Basquiat draws a crowd

Creating the new "Jean-Michel Basquiat" line, which hits London's Dover Street Market tomorrow, was not exactly a simple process. The Inoue Brothers (whom you may know as the world's leading London-based, Japanese-Danish design team) started with polos, jackets, sweats, and shirts from iconic brands like Lacoste, Wrangler, Levi's, and Pendleton. Then, they worked with photographer Nicholas Taylor to print the various pieces with atmospheric, never-before-seen photographs of the late artist. Head over to High Snob to see the complete collection.
On sale tomorrow at Dover Street Market, 17-18 Dover St., London, doverstreetmarket.com

Photo: highsnobiety.com
Tags: Art, Fashion

No Polo ponies were harmed in the making of this exhibition

There's no escaping the famous name, but Greg Lauren—nephew of Ralph and son of Jerry Lauren, a longtime designer for the family empire—picked a career in art rather than fashion. His latest work bridges the two worlds. A year and a half ago, Lauren taught himself to sew on his late mother's seventies-era Singer; the result is Alteration, an exhibition of meticulous, hand-made garments-as-artworks. Many are riffs on the sort of classics you might find in his uncle's collection: a safari jacket inspired by one in a photo of Hemingway, or a wide-lapelled pinstripe suit (above), all hand-constructed from Japanese paper. In another section, 20 fabric jackets serve as a series of journals in cloth: One is sewn from an old drop cloth from his studio; another is pieced together with mementos of a trip to Paris he took with his wife. "It's got the vocabulary of a store," Lauren says of the exhibition.
Alteration: New Works on Paper runs through November 1 at 28 Wooster St., NYC, (646) 620-2338; greglauren.com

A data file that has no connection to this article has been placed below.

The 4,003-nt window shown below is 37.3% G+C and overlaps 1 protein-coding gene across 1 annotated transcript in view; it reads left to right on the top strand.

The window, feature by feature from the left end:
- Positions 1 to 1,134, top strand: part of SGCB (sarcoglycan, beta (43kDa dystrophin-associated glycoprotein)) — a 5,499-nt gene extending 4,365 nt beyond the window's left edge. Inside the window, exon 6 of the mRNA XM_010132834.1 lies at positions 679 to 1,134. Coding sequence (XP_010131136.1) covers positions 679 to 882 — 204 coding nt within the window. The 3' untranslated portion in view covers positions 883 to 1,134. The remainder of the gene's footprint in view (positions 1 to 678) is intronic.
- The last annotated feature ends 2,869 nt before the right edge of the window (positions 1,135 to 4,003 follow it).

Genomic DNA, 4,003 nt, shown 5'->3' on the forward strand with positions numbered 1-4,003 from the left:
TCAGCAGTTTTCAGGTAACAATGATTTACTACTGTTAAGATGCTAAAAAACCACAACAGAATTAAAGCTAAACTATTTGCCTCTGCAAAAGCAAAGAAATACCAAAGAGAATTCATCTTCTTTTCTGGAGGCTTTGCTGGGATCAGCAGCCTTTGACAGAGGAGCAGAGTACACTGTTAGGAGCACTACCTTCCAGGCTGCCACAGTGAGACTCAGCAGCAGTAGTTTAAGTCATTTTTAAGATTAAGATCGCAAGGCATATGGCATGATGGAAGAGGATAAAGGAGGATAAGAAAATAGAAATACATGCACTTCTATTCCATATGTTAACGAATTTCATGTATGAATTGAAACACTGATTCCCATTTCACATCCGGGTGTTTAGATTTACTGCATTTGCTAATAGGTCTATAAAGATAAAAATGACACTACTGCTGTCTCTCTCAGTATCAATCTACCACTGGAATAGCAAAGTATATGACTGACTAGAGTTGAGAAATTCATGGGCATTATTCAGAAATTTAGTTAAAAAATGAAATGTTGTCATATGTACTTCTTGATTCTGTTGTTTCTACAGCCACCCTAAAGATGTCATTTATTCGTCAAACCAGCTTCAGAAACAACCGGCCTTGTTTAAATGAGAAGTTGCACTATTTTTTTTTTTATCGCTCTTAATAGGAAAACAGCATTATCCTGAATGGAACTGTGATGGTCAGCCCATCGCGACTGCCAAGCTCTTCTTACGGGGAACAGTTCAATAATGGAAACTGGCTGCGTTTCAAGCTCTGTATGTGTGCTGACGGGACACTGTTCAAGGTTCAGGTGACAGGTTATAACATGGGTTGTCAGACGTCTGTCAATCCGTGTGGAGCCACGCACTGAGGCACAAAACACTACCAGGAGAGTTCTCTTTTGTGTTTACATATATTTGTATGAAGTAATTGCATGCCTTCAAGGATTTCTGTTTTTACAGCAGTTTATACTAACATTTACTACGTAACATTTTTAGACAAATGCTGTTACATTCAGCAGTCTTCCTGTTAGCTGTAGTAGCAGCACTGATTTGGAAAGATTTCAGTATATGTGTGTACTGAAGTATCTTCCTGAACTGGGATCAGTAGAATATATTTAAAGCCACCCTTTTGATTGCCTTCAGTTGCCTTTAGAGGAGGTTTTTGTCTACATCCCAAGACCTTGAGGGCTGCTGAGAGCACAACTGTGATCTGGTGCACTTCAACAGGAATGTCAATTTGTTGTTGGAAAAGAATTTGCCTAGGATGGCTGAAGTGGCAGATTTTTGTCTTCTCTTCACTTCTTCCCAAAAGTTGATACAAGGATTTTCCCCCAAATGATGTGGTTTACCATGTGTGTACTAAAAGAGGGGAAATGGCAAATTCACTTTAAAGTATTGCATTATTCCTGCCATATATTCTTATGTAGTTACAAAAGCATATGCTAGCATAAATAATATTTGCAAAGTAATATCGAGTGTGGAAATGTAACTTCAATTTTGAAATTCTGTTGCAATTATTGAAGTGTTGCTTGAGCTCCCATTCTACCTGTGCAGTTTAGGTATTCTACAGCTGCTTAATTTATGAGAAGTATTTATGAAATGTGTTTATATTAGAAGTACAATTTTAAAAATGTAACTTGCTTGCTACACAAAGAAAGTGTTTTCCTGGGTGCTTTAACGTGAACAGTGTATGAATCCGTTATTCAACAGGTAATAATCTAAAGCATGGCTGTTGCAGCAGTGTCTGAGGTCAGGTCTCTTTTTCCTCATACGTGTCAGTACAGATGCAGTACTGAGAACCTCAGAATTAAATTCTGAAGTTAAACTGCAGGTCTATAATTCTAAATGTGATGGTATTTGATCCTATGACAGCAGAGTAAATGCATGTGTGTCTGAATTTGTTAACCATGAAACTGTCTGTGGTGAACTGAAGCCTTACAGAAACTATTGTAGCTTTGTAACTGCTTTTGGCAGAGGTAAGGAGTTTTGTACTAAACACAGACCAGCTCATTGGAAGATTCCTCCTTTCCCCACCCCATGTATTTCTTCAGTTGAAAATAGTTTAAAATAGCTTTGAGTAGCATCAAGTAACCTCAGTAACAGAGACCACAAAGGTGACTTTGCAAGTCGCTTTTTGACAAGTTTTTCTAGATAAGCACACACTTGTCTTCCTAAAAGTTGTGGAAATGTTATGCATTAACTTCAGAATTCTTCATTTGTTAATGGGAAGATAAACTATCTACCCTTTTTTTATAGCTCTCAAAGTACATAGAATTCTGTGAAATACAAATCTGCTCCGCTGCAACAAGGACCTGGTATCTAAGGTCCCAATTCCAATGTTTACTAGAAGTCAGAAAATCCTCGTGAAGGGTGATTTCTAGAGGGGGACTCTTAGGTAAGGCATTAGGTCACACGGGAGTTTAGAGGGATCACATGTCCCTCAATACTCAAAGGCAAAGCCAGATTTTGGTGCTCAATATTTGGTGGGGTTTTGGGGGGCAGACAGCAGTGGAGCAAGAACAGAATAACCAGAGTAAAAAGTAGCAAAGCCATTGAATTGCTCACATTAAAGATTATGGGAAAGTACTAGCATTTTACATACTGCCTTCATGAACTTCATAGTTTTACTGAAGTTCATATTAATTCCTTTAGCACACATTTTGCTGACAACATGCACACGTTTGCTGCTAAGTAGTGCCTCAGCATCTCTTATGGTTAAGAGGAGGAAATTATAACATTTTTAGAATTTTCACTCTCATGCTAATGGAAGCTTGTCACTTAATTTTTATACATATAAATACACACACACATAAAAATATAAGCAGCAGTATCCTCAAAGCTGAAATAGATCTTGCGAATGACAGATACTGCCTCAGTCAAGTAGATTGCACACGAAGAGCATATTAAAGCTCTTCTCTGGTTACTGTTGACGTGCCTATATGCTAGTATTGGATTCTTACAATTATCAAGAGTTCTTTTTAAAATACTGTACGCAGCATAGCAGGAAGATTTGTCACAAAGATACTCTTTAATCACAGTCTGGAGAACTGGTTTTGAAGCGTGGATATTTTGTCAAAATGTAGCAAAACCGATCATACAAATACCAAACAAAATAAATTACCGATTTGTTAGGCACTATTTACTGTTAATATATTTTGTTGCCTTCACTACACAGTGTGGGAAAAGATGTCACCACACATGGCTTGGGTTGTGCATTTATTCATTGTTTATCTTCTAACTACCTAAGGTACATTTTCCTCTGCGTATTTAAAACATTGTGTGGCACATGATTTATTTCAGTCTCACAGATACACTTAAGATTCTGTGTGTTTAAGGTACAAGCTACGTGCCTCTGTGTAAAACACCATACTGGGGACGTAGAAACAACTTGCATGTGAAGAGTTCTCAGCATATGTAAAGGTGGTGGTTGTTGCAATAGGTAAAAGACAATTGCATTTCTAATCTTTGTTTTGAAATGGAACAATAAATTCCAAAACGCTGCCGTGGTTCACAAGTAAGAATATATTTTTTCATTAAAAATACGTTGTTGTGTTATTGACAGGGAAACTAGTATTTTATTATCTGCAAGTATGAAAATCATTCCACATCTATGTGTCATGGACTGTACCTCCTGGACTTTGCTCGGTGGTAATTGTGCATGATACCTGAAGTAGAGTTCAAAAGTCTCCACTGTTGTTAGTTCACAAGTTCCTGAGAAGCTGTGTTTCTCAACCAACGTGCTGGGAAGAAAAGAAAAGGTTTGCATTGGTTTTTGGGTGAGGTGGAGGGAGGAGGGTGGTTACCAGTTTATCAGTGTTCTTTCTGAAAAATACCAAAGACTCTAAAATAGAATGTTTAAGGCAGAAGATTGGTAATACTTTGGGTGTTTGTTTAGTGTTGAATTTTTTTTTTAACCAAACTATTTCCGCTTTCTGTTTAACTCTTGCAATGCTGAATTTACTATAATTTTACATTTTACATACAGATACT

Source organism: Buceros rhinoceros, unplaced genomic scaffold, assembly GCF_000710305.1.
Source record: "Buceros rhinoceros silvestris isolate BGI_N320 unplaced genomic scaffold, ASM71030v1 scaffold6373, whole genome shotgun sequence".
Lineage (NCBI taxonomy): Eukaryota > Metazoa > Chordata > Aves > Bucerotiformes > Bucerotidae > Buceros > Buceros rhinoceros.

Photo: Greg Lauren
Tags: Art, Fashion

Louvre, Juergen

High on our list of fashion week diversions: Juergen Teller's new show at Lehmann Maupin Gallery. Teller—who recently published a book of his collected Marc Jacobs ads (and chatted with our sister site about it here)—presents a large-scale (70" x 50") series shot for the French art/fashion/smut mag Paradis. The Louvre gave the German lensman an all-access pass to the museum, which he put to typically good use—i.e., stripped down some famous subjects (like model Raquel Zimmermann and can-she-really-be-63 Charlotte Rampling, pictured) and let them lounge. (The gallery has copies of the Paradis issue in which the photos originally appeared, and a skin-bound—of course—catalog is forthcoming from Steidl.) Leave it to Teller to undermine the whole fashion premise in a fashion-spread-turned-fashion-week-exhibition. The takeaway message: Clothes—overrated?
Paradis opens tonight and runs through October 17 at Lehmann Maupin Gallery, 540 West 26th St., NYC, (212) 255-2923, lehmannmaupin.com

Photo: Juergen Teller/Courtesy of Lehmann-Maupin Gallery
Tags: Art, Fashion
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From paparazzi shots to art, in just 40 years

Bardot_v